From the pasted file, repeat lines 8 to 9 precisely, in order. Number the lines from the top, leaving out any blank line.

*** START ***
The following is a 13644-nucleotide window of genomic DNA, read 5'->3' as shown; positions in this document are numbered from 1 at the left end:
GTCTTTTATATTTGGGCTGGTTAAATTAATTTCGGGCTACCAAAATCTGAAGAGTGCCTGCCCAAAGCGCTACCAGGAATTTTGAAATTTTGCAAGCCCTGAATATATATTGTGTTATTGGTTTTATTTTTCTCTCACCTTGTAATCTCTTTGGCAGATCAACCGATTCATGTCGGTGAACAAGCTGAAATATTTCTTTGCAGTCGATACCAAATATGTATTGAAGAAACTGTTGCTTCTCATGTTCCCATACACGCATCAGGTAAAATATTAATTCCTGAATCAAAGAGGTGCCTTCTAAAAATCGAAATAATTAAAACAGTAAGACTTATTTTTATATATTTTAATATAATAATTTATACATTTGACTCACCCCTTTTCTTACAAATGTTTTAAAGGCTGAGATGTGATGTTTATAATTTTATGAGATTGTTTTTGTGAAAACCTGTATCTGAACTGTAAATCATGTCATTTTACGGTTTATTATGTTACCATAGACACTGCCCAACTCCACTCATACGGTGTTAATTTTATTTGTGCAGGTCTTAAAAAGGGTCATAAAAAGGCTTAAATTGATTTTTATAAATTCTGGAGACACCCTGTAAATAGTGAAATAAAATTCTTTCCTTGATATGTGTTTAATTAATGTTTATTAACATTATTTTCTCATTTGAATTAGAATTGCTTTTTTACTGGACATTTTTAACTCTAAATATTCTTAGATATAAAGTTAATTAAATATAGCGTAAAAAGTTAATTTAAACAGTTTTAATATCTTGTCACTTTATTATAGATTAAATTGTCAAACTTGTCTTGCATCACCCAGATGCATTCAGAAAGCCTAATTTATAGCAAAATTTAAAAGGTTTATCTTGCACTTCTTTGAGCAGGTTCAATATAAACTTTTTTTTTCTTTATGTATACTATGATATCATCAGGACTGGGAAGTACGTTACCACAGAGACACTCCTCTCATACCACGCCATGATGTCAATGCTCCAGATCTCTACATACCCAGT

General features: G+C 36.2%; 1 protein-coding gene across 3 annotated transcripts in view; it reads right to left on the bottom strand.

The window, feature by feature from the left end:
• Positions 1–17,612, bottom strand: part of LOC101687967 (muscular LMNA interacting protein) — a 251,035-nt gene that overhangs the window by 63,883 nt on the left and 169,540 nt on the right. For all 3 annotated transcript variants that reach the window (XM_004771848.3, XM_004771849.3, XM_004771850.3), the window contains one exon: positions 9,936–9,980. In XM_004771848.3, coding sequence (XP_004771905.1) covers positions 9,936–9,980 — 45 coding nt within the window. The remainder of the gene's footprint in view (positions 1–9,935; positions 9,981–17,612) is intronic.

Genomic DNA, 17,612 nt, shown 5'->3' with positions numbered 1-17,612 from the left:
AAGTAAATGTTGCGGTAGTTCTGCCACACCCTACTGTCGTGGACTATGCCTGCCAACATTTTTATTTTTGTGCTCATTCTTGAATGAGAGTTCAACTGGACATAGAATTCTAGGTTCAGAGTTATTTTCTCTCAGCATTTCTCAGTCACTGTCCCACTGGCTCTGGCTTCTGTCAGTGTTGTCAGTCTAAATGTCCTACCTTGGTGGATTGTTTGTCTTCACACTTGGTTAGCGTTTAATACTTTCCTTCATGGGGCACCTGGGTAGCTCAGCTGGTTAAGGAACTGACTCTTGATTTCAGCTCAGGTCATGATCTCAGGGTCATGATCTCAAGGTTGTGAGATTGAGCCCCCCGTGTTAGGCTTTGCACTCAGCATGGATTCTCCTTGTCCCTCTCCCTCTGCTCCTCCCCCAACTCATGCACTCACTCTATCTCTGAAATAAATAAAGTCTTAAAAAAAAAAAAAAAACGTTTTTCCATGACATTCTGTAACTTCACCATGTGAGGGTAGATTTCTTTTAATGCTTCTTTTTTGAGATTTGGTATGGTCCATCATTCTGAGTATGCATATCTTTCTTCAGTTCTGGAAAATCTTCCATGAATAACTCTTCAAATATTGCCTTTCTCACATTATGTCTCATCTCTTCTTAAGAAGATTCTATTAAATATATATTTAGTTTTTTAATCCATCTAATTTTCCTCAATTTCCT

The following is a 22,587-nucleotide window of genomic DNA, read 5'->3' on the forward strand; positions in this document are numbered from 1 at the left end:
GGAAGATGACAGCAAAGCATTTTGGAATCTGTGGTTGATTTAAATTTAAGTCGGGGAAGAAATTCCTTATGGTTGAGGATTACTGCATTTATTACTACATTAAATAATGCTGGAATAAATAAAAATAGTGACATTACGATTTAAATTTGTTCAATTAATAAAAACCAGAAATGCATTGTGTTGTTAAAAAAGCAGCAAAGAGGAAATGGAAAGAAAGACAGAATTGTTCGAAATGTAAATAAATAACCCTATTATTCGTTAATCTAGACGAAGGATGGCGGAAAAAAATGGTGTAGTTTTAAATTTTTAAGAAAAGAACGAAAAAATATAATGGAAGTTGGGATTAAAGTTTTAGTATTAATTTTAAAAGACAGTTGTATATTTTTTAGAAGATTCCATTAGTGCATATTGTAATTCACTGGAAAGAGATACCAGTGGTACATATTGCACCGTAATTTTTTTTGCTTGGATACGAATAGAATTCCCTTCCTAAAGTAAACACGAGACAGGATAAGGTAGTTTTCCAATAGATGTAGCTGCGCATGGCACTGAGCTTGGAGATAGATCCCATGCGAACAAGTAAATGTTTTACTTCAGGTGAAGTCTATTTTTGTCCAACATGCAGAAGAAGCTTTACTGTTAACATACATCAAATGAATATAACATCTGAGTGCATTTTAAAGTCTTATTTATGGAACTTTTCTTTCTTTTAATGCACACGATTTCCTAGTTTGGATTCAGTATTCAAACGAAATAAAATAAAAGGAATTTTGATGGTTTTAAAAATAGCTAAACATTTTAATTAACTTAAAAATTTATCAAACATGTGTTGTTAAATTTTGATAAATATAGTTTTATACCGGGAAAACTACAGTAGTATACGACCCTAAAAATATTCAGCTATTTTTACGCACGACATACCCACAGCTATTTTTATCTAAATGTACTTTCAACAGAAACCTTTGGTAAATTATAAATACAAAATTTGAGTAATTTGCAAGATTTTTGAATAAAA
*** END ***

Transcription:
The following is a 22,587-nucleotide window of genomic DNA, read 5'->3' on the forward strand; positions in this document are numbered from 1 at the left end:
GGAAGATGACAGCAAAGCATTTTGGAATCTGTGGTTGATTTAAATTTAAGTCGGGGAAGAAATTCCTTATGGTTGAGGATTACTGCATTTATTACTACATTAAATAATGCTGGAATAAATAAAAATAGTGACATTACGATTTAAATTTGTTCAATTAATAAAAACCAGAAATGCATTGTGTTGTTAAAAAAGCAGCAAAGAGGAAATGGAAAGAAAGACAGAATTGTTCGAAATGTAAATAAATAACCCTATTATTCGTTAATCTAGACGAAGGATGGCGGAAAAAAATGGTGTAGTTTTAAATTTTTAAGAAAAGAACGAAAAAATATAATGGAAGTTGGGATTAAAGTTTTAGTATTAATTTTAAAAGACAGTTGTATATTTTTTAGAAGATTCCATTAGTGCATATTGTAATTCACTGGAAAGAGATACCAGTGGTACATATTGCACCGTAATTTTTTTTGCTTGGATACGAATAGAATTCCCTTCCTAAAGTAAACACGAGACAGGATAAGGTAGTTTTCCAATAGATGTAGCTGCGCATGGCACTGAGCTTGGAGATAGATCCCATGCGAACAAGTAAATGTTTTACTTCAGGTGAAGTCTATTTTTGTCCAACATGCAGAAGAAGCTTTACTGTTAACATACATCAAATGAATATAACATCTGAGTGCATTTTAAAGTCTTATTTATGGAACTTTTCTTTCTTTTAATGCACACGATTTCCTAGTTTGGATTCAGTATTCAAACGAAATAAAATAAAAGGAATTTTGATGGTTTTAAAAATAGCTAAACATTTTAATTAACTTAAAAATTTATCAAACATGTGTTGTTAAATTTTGATAAATATAGTTTTATACCGGGAAAACTACAGTAGTATACGACCCTAAAAATATTCAGCTATTTTTACGCACGACATACCCACAGCTATTTTTATCTAAATGTACTTTCAACAGAAACCTTTGGTAAATTATAAATACAAAATTTGAGTAATTTGCAAGATTTTTGAATAAAA